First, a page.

There are many reasons why women voluntarily choose not to have children: career advancement, preferring to spend life alone or with a partner, wanting to live spontaneously, disinterest in raising a family, physically being unable to conceive, settling down too late in life, not having the financial security…
While many of the aforementioned reasons are also pertinent to me, the reason I decided not to have children stems from a psychological conditioning that occurred to me as a teenager. I grew up in a working-class, immigrant enclave and went to school with girls who began having children at the age of 14.
The reasons for them doing so were myriad: lack of proper sexual education in school, lack of access to both contraceptives and abortions, and profoundly religious family structures that didn’t agree with either of the above. In the United States, teen pregnancy is an epidemic, especially among ethnic minorities.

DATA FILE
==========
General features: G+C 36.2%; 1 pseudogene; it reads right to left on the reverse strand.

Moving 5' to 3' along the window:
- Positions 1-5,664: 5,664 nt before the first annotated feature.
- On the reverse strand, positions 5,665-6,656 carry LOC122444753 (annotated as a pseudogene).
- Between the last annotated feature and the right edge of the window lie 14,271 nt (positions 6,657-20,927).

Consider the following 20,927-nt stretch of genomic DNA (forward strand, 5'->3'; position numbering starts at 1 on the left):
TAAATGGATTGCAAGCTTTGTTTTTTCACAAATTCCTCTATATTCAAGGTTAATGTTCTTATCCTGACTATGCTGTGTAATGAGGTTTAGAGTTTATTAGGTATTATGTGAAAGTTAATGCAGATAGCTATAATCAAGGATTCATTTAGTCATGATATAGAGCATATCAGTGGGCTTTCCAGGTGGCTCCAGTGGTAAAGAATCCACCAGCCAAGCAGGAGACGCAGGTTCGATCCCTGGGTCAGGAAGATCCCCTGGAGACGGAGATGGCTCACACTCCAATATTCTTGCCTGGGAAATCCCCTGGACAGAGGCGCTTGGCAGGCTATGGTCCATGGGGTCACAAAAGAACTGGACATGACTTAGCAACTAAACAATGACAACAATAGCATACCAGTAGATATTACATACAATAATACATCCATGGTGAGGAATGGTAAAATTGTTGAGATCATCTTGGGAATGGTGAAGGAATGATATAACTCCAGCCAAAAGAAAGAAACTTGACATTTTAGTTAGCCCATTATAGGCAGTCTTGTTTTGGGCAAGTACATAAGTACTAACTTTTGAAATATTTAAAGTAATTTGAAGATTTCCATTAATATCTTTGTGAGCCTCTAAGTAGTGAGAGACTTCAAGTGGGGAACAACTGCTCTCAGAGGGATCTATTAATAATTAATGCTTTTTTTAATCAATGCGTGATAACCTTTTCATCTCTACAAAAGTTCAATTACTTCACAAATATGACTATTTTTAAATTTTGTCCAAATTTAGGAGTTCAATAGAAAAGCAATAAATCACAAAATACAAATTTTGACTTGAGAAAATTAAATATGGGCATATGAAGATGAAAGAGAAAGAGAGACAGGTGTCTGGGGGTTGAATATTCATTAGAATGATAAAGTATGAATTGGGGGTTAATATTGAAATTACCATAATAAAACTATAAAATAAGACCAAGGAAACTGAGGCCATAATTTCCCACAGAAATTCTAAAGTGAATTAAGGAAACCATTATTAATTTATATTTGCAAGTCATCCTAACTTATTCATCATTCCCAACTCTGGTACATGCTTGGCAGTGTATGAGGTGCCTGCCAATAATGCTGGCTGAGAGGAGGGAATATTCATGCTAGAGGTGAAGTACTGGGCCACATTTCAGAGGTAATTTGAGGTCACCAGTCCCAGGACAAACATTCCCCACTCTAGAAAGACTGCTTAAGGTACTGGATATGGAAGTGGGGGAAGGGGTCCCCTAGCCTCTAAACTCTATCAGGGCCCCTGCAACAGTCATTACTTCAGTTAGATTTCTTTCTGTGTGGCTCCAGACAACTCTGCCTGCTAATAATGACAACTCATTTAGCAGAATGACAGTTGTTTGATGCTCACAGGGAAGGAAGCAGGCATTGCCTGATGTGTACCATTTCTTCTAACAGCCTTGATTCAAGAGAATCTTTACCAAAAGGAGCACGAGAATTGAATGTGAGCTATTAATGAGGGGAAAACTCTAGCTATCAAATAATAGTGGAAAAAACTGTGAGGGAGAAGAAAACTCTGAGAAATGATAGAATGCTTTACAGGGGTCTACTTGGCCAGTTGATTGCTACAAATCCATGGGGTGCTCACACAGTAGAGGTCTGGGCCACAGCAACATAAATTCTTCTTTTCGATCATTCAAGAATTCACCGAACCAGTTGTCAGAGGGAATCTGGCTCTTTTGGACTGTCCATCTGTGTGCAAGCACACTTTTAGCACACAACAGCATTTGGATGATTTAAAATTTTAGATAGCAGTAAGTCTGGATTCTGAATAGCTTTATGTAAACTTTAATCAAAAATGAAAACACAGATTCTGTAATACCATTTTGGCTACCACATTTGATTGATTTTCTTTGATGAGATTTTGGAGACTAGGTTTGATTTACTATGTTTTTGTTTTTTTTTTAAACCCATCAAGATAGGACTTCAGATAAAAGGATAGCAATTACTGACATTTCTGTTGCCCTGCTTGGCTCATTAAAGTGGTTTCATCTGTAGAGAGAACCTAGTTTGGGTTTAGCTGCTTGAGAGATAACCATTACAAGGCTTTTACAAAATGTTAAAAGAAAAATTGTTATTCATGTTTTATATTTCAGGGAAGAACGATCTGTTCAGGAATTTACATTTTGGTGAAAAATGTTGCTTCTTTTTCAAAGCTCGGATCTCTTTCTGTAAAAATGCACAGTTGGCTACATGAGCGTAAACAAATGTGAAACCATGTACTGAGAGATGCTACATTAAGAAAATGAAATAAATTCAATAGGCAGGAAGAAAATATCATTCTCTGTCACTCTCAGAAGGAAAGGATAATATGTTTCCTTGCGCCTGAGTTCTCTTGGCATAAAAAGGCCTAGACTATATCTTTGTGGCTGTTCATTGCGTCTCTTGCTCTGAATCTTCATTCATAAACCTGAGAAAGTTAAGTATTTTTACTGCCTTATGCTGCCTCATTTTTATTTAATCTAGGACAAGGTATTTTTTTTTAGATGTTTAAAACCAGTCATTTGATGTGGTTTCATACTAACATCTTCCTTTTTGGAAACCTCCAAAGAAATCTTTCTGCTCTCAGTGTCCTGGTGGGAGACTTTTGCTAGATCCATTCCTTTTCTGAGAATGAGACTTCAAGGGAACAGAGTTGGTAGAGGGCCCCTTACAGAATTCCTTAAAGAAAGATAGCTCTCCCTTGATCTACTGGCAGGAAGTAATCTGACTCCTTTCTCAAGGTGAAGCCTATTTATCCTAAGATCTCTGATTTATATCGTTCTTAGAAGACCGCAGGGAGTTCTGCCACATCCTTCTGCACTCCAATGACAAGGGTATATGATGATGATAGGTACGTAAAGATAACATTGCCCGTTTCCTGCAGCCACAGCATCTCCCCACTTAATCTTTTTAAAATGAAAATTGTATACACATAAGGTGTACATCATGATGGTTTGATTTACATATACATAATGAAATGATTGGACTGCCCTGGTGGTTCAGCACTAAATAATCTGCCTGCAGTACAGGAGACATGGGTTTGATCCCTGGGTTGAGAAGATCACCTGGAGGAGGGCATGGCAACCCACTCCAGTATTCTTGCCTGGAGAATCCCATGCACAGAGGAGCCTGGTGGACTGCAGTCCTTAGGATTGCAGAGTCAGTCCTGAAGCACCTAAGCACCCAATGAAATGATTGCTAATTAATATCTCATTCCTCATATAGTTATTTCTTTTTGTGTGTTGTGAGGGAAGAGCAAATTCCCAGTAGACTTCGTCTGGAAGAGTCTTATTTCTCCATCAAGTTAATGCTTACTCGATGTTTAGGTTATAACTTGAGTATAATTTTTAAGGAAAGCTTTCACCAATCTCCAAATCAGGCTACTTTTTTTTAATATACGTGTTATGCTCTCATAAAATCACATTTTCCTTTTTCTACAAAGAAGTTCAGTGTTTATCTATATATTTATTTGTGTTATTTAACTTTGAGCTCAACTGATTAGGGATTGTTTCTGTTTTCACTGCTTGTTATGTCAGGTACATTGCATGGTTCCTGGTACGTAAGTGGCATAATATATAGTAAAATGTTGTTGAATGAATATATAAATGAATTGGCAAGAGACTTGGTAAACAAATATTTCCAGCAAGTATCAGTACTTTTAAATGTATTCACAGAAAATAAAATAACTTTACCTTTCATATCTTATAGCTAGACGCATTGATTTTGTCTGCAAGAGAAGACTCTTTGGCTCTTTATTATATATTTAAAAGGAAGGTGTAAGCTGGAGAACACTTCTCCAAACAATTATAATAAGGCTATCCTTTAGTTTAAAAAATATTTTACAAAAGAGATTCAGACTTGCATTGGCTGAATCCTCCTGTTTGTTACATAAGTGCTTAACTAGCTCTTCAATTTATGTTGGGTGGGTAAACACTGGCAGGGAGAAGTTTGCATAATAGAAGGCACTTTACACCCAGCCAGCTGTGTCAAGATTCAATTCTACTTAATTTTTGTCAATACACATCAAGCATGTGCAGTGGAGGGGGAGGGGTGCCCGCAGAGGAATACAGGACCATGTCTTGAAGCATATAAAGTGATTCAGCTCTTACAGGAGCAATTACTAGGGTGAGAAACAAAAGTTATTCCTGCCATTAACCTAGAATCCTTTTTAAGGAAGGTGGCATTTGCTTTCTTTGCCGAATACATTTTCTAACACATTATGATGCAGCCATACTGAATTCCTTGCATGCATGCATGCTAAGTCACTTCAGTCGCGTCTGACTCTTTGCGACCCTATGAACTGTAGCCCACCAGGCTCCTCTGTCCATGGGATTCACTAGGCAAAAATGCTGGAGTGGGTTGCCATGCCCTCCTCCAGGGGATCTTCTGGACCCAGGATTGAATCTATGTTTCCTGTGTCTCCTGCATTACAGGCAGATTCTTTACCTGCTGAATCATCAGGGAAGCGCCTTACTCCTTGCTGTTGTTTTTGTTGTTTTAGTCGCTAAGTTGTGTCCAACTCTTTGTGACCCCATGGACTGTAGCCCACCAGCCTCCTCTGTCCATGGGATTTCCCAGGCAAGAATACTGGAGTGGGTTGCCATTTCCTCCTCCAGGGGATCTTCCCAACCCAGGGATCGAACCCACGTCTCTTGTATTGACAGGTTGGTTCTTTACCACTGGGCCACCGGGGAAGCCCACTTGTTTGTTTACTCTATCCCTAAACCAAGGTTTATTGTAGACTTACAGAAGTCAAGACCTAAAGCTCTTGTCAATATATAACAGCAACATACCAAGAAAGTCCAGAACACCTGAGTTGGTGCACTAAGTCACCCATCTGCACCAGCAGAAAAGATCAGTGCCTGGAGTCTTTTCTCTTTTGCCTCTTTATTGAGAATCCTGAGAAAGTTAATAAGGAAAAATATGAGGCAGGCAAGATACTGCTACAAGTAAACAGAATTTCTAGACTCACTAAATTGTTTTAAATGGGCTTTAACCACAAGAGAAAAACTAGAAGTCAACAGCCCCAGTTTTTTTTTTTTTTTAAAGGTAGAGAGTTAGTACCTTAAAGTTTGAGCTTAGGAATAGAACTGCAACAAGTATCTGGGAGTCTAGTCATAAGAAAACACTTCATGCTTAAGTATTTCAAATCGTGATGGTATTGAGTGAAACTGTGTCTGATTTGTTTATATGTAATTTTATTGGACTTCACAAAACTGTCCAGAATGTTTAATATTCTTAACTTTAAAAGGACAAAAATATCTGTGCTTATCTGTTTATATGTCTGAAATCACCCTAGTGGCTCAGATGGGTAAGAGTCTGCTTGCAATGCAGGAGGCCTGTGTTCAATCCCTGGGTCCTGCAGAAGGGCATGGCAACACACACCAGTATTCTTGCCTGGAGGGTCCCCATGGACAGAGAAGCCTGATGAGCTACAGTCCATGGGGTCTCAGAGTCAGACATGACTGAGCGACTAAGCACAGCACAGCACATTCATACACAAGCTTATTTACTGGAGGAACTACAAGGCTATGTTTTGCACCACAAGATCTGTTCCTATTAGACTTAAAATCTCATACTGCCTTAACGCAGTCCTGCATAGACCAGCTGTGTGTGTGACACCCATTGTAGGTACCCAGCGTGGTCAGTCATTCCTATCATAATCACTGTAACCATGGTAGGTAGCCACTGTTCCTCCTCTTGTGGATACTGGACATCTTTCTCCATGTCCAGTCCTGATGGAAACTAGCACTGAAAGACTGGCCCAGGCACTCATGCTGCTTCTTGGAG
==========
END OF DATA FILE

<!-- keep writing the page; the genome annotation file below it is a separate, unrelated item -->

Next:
Like these young girls that I studied alongside, there was always the risk that I too could have ended up pregnant. After all, four of my brothers had gone on to have children by the age of 18. Surely I would be next?
Despite the frequency with which this seemed to happen, teen pregnancy was still looked down upon in my community, even if more as a sad fact than a situation where a girl was ostracised. It is for this reason that at a young age I began to associate having children with failure and soon, I wanted no part in it.
While, of course, I now disassociate the two in adulthood, this early internalisation opened up the possibility of a different reality - one in which it is fine not to become a mother, rather than feeling as though it is an automatic condition of my gender. That was my trigger, but now this is my future.